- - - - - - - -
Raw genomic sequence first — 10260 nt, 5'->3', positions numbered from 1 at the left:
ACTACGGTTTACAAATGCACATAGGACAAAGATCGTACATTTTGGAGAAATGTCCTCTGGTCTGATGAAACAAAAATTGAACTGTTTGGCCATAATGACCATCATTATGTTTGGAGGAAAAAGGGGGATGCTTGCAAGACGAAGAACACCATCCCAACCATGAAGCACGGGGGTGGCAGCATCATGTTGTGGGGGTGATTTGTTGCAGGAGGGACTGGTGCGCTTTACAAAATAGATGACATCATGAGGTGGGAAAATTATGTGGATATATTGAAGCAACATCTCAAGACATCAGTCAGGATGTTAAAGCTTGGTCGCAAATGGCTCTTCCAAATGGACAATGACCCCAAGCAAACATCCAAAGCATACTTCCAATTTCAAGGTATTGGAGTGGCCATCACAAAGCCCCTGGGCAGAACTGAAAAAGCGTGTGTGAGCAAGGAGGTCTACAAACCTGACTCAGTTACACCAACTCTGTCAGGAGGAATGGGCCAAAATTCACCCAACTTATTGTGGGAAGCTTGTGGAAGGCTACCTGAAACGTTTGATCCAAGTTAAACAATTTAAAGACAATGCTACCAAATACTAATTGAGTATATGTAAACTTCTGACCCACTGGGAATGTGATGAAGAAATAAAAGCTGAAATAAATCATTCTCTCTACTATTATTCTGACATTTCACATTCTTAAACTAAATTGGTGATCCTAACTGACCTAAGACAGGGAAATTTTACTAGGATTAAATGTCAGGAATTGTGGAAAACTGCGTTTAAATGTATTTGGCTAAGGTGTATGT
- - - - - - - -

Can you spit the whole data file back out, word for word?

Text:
Raw genomic sequence first — 10260 nt, 5'->3', positions numbered from 1 at the left:
ACTACGGTTTACAAATGCACATAGGACAAAGATCGTACATTTTGGAGAAATGTCCTCTGGTCTGATGAAACAAAAATTGAACTGTTTGGCCATAATGACCATCATTATGTTTGGAGGAAAAAGGGGGATGCTTGCAAGACGAAGAACACCATCCCAACCATGAAGCACGGGGGTGGCAGCATCATGTTGTGGGGGTGATTTGTTGCAGGAGGGACTGGTGCGCTTTACAAAATAGATGACATCATGAGGTGGGAAAATTATGTGGATATATTGAAGCAACATCTCAAGACATCAGTCAGGATGTTAAAGCTTGGTCGCAAATGGCTCTTCCAAATGGACAATGACCCCAAGCAAACATCCAAAGCATACTTCCAATTTCAAGGTATTGGAGTGGCCATCACAAAGCCCCTGGGCAGAACTGAAAAAGCGTGTGTGAGCAAGGAGGTCTACAAACCTGACTCAGTTACACCAACTCTGTCAGGAGGAATGGGCCAAAATTCACCCAACTTATTGTGGGAAGCTTGTGGAAGGCTACCTGAAACGTTTGATCCAAGTTAAACAATTTAAAGACAATGCTACCAAATACTAATTGAGTATATGTAAACTTCTGACCCACTGGGAATGTGATGAAGAAATAAAAGCTGAAATAAATCATTCTCTCTACTATTATTCTGACATTTCACATTCTTAAACTAAATTGGTGATCCTAACTGACCTAAGACAGGGAAATTTTACTAGGATTAAATGTCAGGAATTGTGGAAAACTGCGTTTAAATGTATTTGGCTAAGGTGTATGT